Clubs send teens to camp

A free camp is being offered just south of the border, and young Langley people between the ages of 18 and 30 are invited to apply.

While it is much like a retreat held in cabins near Mount Baker, Rotarian Midori Turner said this is no ordinary camp.

Rotary Youth Leadership Awards (RYLA) is a leadership development program run by Rotary.

It is offered through a leadership camp sponsored by the 50/50 Rotary District, and the purpose is to give youth an opportunity to grow as people and to develop leadership skills that they can bring back to their community, explained Turner.

 â€œThe youth who have attended always come back to us with nothing but positives,” said Turner, who has been a member of the Rotary Club of Langley Sunrise for three years.

Abran Johnson is one Langleyite who has taken advantage of the camp, and recommends it highly for other like-minded and driven young individuals.

“I think RYLA is a great experience and young people should consider going, especially if they don’t know what they want out of life and need inspiration or some sort of guidance… the weekend was helpful in understanding who you are,” Johnson said.

She is a 22-year-old Walnut Grove youth currently studying international relations at the University of B.C. in the Okanagan. She’s in her fourth year, heading towards law school, and she attended the RYLA camp two years back.

While it didn’t change the direction she was taking in her life, Johnson knows it made a big difference.

“RYLA is unlike any other leadership camp,” she told the Langley Advance. “Like most camps the speakers were inspirational and had a lot to offer. But what set RYLA apart for me was that we were placed into groups, and these groups became your family and support throughout the weekend,” Johnson explained.“We were encouraged to look deep in ourselves in order to become better leaders,” she added.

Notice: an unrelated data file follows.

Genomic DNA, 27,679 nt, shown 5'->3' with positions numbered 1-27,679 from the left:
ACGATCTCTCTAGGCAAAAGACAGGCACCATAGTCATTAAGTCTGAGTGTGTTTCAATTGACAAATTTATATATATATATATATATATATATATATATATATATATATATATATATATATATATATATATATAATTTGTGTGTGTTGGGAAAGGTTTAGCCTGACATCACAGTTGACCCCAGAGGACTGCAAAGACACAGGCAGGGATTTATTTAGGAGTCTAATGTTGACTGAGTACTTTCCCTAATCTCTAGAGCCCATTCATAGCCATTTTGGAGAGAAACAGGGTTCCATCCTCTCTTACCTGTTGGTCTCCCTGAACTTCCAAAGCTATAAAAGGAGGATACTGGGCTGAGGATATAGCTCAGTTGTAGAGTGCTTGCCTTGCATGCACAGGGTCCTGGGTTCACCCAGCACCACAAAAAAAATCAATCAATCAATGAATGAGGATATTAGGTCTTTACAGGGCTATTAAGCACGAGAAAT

“It was an eye opening and emotional experience as you began to ask questions about yourself and get to know yourself, while sharing with other people who are also going through the same thing. Rather than showing us how to become great leaders, RYLA asked us to find who we are in order to lead others.”

If Johnson had an opportunity to go back, she said she’d jump at the chance. But recognizing youth can only participate once obviously rules her out.

That said, she might one day go back as a camp coordinator. In the meantime, she’s grateful for all that she learned at the camp and the lifelong friendships she developed.

“It was good because there was people who found themselves just by reflecting and participating in RYLA,” Johnson said.

While participants can range pretty significantly in age, most RYLA camps focus on secondary school students, university students, or young professionals.

This year’s camp is a weekend long event being held in Deming, Wash., from April 10 to 13, and applications are currently being accepted.

Successful applicants must arrange for their own transportation to and from the camp (although many tend to carpool). Food, accommodations, and all the workshops and activities are paid for by the sponsoring Rotary Club.

Aspiring participants must be sponsored by local Rotary Clubs, and Turner said her Sunrise group is expecting to sponsor four people to attend next month’s camp, plus there are usually more opportunities for sponsorship through other local clubs, she said.

Those interested from Langley can contact Turner at 604-323-6650.

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